“Woodworker’s Ballad”: A Woodworking Poem by Herbert Edward Palmer

A former student of mine showed me this poem a couple of days ago, and I thought I would post it here.  It’s called “Woodworker’s Ballad,” and I reprint it from the The Oxford Book of English Verse (link to poem here).  It was written by a little-known English poet named Herbert Edward Palmer (1880-1961), and it attempts to place wood at the top of a hierarchy of construction materials.

ALL that is moulded of iron
Has lent to destruction and blood;
But the things that are honour’d of Zion
Are most of them made from wood.

Stone can be chisell’d to Beauty,
And iron shines bright for Defence;
But when Mother Earth ponder’d her duty
She brought forth the forest, from whence

Come tables, and chairs, and crosses,
Little things that a hot fire warps,
Old ships that the blue wave tosses,
And fiddles for music, and harps;

Oak boards where the carved ferns mingle,
Monks’ shrines in the wilderness,
Snug little huts in the dingle,
All things that the sad poets bless.

King Arthur had a wood table;
And Our Lord blessed wood; for, you see,
He was born in a wooden stable,
And He died on a wooden tree;

And He sailed in a wooden vessel
On the waters of Galilee,
And He work’d at a wooden trestle
At His wonderful carpentry.

Oh, all that is moulded of iron
Has lent to destruction and blood;
But the things that are honour’d of Zion
Are most of them made from wood.

I will admit up front that I don’t particularly like the poem.  The folksy, informal rhythm of the poem is quite intentional, but I think the folksy-ness is over-wrought.  For one, the flaws in the poem’s reasoning are too obvious: whatever the speaker thinks of iron, it’s difficult to make anything out of wood without the aid of iron.  And Zion itself was made mostly of stone.  Formally, the slant rhymes in the first and last stanza prevent the poem from reaching full, auditory closure–even if you read it in a really thick, northern English accent.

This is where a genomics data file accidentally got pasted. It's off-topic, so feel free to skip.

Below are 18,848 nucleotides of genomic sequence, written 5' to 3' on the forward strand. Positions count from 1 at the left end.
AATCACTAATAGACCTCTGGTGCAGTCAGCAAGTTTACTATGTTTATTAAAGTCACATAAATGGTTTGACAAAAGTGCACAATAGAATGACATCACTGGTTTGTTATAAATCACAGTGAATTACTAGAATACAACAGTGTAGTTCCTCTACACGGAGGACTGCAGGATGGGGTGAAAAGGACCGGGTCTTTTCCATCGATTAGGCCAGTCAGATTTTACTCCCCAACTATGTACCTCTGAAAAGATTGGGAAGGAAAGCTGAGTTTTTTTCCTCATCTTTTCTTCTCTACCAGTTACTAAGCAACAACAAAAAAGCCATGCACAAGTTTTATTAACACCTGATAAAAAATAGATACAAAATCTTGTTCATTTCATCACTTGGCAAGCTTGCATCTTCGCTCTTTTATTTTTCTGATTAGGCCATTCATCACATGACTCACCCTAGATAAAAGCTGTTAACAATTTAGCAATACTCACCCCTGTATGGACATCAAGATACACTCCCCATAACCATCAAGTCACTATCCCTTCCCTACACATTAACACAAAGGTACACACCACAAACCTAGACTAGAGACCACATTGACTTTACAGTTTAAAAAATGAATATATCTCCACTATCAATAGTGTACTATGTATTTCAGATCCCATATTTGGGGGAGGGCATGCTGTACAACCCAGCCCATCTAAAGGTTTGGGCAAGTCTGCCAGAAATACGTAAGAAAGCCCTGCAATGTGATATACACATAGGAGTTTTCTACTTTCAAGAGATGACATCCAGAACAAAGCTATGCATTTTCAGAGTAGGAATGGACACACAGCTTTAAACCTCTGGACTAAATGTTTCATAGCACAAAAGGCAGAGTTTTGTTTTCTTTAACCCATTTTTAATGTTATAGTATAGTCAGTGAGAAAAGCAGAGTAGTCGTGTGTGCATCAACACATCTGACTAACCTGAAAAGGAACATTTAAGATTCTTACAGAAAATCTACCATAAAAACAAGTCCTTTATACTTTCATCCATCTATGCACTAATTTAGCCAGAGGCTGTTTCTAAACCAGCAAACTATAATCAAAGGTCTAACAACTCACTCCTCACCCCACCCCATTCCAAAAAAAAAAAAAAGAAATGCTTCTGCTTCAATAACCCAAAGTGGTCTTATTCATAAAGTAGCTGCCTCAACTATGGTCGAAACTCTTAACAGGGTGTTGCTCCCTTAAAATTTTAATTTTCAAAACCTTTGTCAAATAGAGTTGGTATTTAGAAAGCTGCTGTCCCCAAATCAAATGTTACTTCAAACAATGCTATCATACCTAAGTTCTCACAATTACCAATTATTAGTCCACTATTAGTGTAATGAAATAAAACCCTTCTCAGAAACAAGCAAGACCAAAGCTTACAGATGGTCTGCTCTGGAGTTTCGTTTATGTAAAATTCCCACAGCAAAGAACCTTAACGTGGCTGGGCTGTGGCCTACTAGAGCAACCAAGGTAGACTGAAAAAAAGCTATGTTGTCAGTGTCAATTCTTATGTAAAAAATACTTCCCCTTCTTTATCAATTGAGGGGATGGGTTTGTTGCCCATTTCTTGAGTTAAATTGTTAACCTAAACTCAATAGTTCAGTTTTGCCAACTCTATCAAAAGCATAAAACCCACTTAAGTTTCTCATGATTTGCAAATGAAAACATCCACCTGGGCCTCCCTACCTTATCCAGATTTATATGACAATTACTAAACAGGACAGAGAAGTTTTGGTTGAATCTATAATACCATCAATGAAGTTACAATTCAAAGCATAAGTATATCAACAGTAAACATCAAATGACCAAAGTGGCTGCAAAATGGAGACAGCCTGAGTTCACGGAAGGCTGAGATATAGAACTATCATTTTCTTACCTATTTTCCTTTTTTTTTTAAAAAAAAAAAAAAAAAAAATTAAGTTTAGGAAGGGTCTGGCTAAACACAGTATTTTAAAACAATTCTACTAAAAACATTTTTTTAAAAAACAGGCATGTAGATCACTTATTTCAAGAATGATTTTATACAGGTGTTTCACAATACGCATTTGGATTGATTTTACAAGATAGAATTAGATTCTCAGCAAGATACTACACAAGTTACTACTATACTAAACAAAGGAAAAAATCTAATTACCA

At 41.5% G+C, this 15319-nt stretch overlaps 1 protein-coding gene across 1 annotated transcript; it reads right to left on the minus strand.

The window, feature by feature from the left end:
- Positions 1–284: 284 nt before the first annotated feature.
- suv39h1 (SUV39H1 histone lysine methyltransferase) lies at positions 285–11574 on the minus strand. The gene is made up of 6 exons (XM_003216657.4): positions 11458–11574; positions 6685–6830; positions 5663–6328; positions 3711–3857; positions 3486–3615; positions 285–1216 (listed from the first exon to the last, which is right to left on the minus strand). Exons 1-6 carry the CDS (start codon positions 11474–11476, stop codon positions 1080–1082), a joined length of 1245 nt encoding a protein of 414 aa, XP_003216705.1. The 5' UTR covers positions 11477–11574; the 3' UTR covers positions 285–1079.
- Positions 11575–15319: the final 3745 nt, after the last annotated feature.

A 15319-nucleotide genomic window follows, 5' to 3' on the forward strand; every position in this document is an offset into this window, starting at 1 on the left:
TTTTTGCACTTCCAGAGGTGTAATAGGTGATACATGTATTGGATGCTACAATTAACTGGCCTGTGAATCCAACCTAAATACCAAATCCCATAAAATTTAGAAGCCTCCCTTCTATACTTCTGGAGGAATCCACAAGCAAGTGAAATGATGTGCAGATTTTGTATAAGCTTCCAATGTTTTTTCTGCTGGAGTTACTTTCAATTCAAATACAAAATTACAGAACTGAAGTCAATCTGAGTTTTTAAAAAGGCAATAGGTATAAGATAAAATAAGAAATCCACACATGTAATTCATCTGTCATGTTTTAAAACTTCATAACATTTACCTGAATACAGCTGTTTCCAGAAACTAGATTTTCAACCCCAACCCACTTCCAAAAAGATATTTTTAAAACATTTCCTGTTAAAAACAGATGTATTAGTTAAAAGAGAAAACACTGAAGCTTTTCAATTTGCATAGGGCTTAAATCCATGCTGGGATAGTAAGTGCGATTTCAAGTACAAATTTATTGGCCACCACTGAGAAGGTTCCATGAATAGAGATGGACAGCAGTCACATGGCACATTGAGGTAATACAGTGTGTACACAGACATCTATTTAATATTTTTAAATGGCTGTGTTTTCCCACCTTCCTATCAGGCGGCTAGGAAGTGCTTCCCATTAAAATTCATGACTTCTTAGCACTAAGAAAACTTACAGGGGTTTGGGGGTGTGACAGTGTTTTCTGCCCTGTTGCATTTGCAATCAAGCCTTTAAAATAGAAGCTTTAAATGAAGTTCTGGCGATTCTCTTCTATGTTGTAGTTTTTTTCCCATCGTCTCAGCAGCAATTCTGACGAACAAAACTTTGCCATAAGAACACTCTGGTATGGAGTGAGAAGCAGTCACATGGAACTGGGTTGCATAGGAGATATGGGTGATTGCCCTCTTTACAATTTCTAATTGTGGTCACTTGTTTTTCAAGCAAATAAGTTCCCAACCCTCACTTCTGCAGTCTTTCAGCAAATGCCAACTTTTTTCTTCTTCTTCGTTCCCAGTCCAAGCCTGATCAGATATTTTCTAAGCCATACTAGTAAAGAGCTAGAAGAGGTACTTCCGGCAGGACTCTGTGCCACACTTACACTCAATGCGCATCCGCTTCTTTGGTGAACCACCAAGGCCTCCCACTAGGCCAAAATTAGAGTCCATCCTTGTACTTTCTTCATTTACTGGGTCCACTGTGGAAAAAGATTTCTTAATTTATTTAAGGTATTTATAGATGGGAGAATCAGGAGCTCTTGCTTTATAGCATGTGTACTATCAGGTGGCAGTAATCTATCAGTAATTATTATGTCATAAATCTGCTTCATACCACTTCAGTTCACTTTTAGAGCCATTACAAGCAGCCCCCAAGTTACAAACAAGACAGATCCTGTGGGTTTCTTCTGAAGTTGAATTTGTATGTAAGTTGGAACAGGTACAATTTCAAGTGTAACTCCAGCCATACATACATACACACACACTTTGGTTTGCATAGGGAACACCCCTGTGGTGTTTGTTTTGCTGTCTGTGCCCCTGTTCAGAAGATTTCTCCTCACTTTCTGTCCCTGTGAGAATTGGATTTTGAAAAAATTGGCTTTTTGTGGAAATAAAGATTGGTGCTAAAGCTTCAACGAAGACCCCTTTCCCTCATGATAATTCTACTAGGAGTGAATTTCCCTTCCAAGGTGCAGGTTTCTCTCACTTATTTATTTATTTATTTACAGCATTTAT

It’s the usual result when a meticulous craftsman decides to leave his work rough for a change in order to imitate “primitive” or “rustic” work.  He’s liable to leave the work rougher than he should.

Yet the poem does have a few strong images–the hot fires warping small pieces of wood and the carved ferns mingling on oak panels, though Palmer probably has acanthus leaves, not ferns, in mind.  The inclusion of “crosses” in the ninth line seems initially out of place until we reach the fifth stanza where the poem turns to consider the traditional association of Christ with wood, and then suddenly it fits perfectly.

It’s not a great poem, but it works in its own simplistic way.

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2 Responses to “Woodworker’s Ballad”: A Woodworking Poem by Herbert Edward Palmer

  1. Flo Schuler says:

    Sarah says you have not heard this read in a midland English accent. She would be happy to read it for you. You might change your mind a bit.

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